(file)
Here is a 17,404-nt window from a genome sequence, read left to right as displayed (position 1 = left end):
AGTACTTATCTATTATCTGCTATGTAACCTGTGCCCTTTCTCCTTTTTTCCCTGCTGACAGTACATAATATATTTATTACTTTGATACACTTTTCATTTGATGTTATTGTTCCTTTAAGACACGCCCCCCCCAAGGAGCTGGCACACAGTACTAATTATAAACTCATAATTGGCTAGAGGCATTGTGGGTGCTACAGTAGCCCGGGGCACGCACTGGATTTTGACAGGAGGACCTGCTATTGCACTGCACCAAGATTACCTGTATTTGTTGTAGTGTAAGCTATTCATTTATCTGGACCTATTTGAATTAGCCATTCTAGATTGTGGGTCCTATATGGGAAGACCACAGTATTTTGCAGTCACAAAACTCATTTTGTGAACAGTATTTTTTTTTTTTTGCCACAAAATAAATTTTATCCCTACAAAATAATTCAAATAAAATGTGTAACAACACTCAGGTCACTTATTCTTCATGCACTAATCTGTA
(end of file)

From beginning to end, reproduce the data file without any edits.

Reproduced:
Here is a 17,404-nt window from a genome sequence, read left to right as displayed (position 1 = left end):
AGTACTTATCTATTATCTGCTATGTAACCTGTGCCCTTTCTCCTTTTTTCCCTGCTGACAGTACATAATATATTTATTACTTTGATACACTTTTCATTTGATGTTATTGTTCCTTTAAGACACGCCCCCCCCAAGGAGCTGGCACACAGTACTAATTATAAACTCATAATTGGCTAGAGGCATTGTGGGTGCTACAGTAGCCCGGGGCACGCACTGGATTTTGACAGGAGGACCTGCTATTGCACTGCACCAAGATTACCTGTATTTGTTGTAGTGTAAGCTATTCATTTATCTGGACCTATTTGAATTAGCCATTCTAGATTGTGGGTCCTATATGGGAAGACCACAGTATTTTGCAGTCACAAAACTCATTTTGTGAACAGTATTTTTTTTTTTTTGCCACAAAATAAATTTTATCCCTACAAAATAATTCAAATAAAATGTGTAACAACACTCAGGTCACTTATTCTTCATGCACTAATCTGTA